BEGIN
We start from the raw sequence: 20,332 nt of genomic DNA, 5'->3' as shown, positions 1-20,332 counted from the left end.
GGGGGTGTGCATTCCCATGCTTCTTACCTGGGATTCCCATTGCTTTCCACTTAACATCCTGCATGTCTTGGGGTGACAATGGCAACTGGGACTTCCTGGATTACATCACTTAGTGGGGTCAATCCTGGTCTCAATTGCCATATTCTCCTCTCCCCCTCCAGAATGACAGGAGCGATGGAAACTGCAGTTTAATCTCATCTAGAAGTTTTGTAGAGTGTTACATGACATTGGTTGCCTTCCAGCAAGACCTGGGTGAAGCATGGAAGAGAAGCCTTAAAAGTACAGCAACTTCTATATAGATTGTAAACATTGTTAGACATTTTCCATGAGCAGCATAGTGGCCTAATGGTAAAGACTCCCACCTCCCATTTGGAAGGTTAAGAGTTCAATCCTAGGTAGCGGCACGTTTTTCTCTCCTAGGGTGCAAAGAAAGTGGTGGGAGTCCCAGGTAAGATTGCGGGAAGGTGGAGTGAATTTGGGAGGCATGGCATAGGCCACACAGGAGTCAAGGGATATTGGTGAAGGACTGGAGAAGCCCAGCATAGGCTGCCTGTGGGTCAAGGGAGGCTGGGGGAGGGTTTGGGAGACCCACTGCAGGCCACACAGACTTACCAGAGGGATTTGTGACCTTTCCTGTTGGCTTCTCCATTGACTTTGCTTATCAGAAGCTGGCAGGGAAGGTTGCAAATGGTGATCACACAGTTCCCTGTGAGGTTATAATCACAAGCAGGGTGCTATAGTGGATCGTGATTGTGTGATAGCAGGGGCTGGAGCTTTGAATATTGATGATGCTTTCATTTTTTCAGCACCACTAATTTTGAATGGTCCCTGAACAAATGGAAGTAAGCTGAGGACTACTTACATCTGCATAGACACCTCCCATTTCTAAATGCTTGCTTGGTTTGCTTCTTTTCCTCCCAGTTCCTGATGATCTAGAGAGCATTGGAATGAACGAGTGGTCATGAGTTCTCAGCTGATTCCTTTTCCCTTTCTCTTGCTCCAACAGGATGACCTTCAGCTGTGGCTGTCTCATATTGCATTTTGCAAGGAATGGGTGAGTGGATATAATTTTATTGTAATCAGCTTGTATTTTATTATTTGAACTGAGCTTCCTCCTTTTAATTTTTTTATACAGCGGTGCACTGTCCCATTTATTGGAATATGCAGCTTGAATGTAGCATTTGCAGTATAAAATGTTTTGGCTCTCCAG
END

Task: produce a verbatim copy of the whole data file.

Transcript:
We start from the raw sequence: 20,332 nt of genomic DNA, 5'->3' as shown, positions 1-20,332 counted from the left end.
GGGGGTGTGCATTCCCATGCTTCTTACCTGGGATTCCCATTGCTTTCCACTTAACATCCTGCATGTCTTGGGGTGACAATGGCAACTGGGACTTCCTGGATTACATCACTTAGTGGGGTCAATCCTGGTCTCAATTGCCATATTCTCCTCTCCCCCTCCAGAATGACAGGAGCGATGGAAACTGCAGTTTAATCTCATCTAGAAGTTTTGTAGAGTGTTACATGACATTGGTTGCCTTCCAGCAAGACCTGGGTGAAGCATGGAAGAGAAGCCTTAAAAGTACAGCAACTTCTATATAGATTGTAAACATTGTTAGACATTTTCCATGAGCAGCATAGTGGCCTAATGGTAAAGACTCCCACCTCCCATTTGGAAGGTTAAGAGTTCAATCCTAGGTAGCGGCACGTTTTTCTCTCCTAGGGTGCAAAGAAAGTGGTGGGAGTCCCAGGTAAGATTGCGGGAAGGTGGAGTGAATTTGGGAGGCATGGCATAGGCCACACAGGAGTCAAGGGATATTGGTGAAGGACTGGAGAAGCCCAGCATAGGCTGCCTGTGGGTCAAGGGAGGCTGGGGGAGGGTTTGGGAGACCCACTGCAGGCCACACAGACTTACCAGAGGGATTTGTGACCTTTCCTGTTGGCTTCTCCATTGACTTTGCTTATCAGAAGCTGGCAGGGAAGGTTGCAAATGGTGATCACACAGTTCCCTGTGAGGTTATAATCACAAGCAGGGTGCTATAGTGGATCGTGATTGTGTGATAGCAGGGGCTGGAGCTTTGAATATTGATGATGCTTTCATTTTTTCAGCACCACTAATTTTGAATGGTCCCTGAACAAATGGAAGTAAGCTGAGGACTACTTACATCTGCATAGACACCTCCCATTTCTAAATGCTTGCTTGGTTTGCTTCTTTTCCTCCCAGTTCCTGATGATCTAGAGAGCATTGGAATGAACGAGTGGTCATGAGTTCTCAGCTGATTCCTTTTCCCTTTCTCTTGCTCCAACAGGATGACCTTCAGCTGTGGCTGTCTCATATTGCATTTTGCAAGGAATGGGTGAGTGGATATAATTTTATTGTAATCAGCTTGTATTTTATTATTTGAACTGAGCTTCCTCCTTTTAATTTTTTTATACAGCGGTGCACTGTCCCATTTATTGGAATATGCAGCTTGAATGTAGCATTTGCAGTATAAAATGTTTTGGCTCTCCAG